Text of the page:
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Australia is taking the next step towards the promised revision of cryptocurrency rules


Australia will take its next step towards cryptocurrency regulation after the government promised the biggest overhaul of national payment systems since the early days of the Internet.

The system of cryptocurrency taxation, protection of investors from unscrupulous dealers and methods of regulation of digital banks, cryptocurrencies and brokers – all this is on the table as part of the proposed changes.

“The government can’t guarantee your crypto as much as it can guarantee a picture or a stake in a company, and it shouldn’t,” Financial Services Minister Jane Hume said Sunday.

“But we can make sure that Australian exchanges, custodians and brokers – Australian players in the crypto ecosystem – operate within a regulatory framework that is better, safer and more secure.”

Treasurer Josh Friedenberg noted the reforms in December, announcing that the Morrison government would seek to make the biggest changes in the sector in 25 years.

The reforms should incorporate a number of recommendations from Senator Andrew Bragg’s parliamentary report into a sector that acknowledged that Australia’s current rules are not up to the goal.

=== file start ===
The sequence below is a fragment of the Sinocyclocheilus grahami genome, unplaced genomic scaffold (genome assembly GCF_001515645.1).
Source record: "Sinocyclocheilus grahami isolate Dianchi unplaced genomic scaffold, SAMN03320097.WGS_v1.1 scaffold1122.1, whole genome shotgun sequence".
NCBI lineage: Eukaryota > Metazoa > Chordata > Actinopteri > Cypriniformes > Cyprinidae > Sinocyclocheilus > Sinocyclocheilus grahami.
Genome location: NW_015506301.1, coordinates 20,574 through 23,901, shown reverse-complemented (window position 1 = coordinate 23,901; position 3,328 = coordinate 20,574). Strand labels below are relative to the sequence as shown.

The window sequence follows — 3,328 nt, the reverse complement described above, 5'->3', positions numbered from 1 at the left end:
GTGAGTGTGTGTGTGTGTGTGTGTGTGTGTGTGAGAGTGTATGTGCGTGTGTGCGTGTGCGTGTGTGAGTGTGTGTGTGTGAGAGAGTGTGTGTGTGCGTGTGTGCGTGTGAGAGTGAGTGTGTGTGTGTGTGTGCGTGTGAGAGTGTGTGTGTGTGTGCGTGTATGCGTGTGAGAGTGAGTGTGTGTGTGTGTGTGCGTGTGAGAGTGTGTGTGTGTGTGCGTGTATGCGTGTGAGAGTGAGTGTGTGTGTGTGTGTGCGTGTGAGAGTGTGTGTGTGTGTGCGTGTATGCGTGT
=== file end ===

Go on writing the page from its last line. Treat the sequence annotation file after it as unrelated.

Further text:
On Monday, the government will release three key documents when it begins consultations with the sector as it seeks to implement many reforms by the end of this year.

Among these documents is a document that seeks the industry’s views on approaches to the development of licensing and preservation of digital assets.

The Treasury was considering forcing cryptocurrency exchanges to keep the assets of Australian investors on land – with some possible exceptions – under this conservation regime.

On Monday, the government will also publish a terms of reference for two separate investigations in the sector by national competition and finance agencies.

The Board of Financial Regulators (CFR) and the Australian Competition and Consumer Commission have been tasked with studying “debanking” in the digital realm of fintechnology.

The practice occurs when a bank refuses to offer or continue to provide banking services to customers, which can have devastating consequences.

The CFR will discuss ways to resolve the tech debunking at its next meeting on Friday before presenting the government’s final document in June.

The Tax Council (BoT) will review the relevant taxation policy for digital transactions and assets in Australia, by the end of this year to inform the government.

The Morrison government says the BoT will have to consider how to tax cryptocurrencies without increasing the overall tax burden.

Survey data for 2021 show that 25 percent of Australians have held or previously held cryptocurrencies, making Australia one of the largest users of cryptocurrencies per capita.

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